№46 from series "Lingerie".
|Material||Oil on canvas.|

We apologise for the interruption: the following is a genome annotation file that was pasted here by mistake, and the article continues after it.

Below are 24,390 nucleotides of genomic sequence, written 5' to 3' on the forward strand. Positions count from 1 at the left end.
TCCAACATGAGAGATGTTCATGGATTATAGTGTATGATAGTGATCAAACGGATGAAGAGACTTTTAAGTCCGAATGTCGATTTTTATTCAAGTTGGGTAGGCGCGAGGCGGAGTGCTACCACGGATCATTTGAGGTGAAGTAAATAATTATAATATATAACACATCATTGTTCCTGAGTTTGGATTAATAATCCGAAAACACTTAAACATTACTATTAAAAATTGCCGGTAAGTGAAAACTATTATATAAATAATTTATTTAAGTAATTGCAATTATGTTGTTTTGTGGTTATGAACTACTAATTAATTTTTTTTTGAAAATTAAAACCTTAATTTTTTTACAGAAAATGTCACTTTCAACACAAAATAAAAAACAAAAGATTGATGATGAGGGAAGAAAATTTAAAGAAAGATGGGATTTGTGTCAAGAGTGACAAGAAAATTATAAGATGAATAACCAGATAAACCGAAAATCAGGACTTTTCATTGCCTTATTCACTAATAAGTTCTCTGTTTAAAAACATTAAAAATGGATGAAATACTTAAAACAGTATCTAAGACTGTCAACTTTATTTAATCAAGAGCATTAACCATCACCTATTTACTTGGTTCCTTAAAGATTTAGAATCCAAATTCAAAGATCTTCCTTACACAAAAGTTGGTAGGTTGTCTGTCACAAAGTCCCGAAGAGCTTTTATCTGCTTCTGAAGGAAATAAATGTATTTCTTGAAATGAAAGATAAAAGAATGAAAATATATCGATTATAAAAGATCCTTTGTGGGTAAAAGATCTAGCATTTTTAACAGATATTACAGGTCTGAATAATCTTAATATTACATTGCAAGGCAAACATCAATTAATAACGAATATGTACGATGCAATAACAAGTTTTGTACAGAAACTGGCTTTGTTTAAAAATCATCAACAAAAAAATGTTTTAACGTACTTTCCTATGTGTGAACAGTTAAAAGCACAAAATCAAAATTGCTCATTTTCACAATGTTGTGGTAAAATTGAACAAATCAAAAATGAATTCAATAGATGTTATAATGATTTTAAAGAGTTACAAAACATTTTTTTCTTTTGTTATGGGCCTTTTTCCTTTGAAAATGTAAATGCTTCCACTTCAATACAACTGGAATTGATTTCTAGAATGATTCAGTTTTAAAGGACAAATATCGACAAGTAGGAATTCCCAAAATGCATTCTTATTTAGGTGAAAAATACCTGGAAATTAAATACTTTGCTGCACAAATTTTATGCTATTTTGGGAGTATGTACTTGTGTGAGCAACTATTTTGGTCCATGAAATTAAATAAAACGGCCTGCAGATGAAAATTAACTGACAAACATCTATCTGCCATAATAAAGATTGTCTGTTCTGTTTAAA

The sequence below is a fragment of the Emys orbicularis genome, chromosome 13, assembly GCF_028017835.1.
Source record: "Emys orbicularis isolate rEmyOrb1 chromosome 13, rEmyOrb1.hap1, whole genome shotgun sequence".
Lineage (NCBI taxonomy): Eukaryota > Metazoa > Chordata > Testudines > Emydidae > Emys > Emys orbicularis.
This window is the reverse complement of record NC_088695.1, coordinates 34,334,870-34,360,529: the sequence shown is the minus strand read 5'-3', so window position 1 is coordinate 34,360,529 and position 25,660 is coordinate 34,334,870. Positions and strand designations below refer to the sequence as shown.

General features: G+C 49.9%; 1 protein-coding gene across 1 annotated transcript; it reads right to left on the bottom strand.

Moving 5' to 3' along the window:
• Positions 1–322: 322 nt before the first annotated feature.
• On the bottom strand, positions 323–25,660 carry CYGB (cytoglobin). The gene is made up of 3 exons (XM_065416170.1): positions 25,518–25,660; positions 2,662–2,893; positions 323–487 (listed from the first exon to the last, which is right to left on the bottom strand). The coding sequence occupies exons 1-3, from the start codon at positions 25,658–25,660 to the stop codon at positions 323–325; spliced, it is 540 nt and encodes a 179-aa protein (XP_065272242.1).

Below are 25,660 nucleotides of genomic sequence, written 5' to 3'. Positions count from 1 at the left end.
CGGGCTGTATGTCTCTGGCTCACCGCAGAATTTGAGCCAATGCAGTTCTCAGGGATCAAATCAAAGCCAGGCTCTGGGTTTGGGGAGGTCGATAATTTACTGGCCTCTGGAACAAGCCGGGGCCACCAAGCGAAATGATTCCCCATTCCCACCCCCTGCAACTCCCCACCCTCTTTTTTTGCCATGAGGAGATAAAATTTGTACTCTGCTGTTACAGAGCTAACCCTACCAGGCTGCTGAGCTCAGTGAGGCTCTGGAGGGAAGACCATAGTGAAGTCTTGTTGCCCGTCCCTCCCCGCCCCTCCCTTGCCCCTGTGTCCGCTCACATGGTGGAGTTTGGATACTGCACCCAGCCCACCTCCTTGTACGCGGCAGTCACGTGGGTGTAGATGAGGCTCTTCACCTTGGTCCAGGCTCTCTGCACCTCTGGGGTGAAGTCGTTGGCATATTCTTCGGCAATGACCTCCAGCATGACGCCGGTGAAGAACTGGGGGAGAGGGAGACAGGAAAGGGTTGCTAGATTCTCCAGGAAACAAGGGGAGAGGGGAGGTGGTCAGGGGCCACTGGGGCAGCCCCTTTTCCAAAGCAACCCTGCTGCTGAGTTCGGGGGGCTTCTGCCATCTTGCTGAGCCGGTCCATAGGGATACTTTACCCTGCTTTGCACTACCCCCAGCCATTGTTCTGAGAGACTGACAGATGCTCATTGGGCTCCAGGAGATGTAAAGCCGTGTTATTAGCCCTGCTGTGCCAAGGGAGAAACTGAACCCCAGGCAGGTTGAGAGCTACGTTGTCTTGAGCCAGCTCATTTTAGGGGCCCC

The paintings in the series demonstrate the artist's signature style, explicitly referencing Dutch 17th-century still lifes. Petr shows a special interest in objects that seem trivial at first glance. The deep black background plays a significant role: this is what creates the desired optical effect that seems to envelop objects in emptiness, while at the same time pushing them to the foreground in all their selfhood and presence. It seems that nothing is actually happening in these works, but they document how things are present in the here and now, how they exist as separate pieces of a cohesive universe. Unable to let go of the dream image, the artist created extremely realistic paintings that portray thin translucent fabrics with folds and puckers, playing with shadows and shading. The series resembles the gallery of a fetishist who maniacally pursues the object of his obsession: flesh-colored nylon stockings, lace bras, petticoats and combinations of undergarments are captured in their undisguised delicacy and shamelessness. The sensual that is symbolized by Shvetsov in women's lingerie may perplex the viewer at first. It is disconcerting in its candor and straightforwardness, making it awkward to gaze at and examine these intimate transparent materials and folds. But like everything that is taboo and normally hidden from prying eyes, it holds your gaze and draws your eye over the silky and lacy surfaces again and again. The sensual is gradually transformed into imagery in this series of works — sheets become abstract cloth stretching to the edges of the canvas, concealing the same arousing folds, while white spreads out into other colors and shades, from cool gray to warm pink. The beauty of the depiction, the defamiliarisation of the objects, and their manifested sensuality both fascinate and repulse, or even frighten us — yet through them we encounter ourselves. Because what is captured by the artist and the way these things are captured contain the eye of the beholder, and what we see has long been looking at us.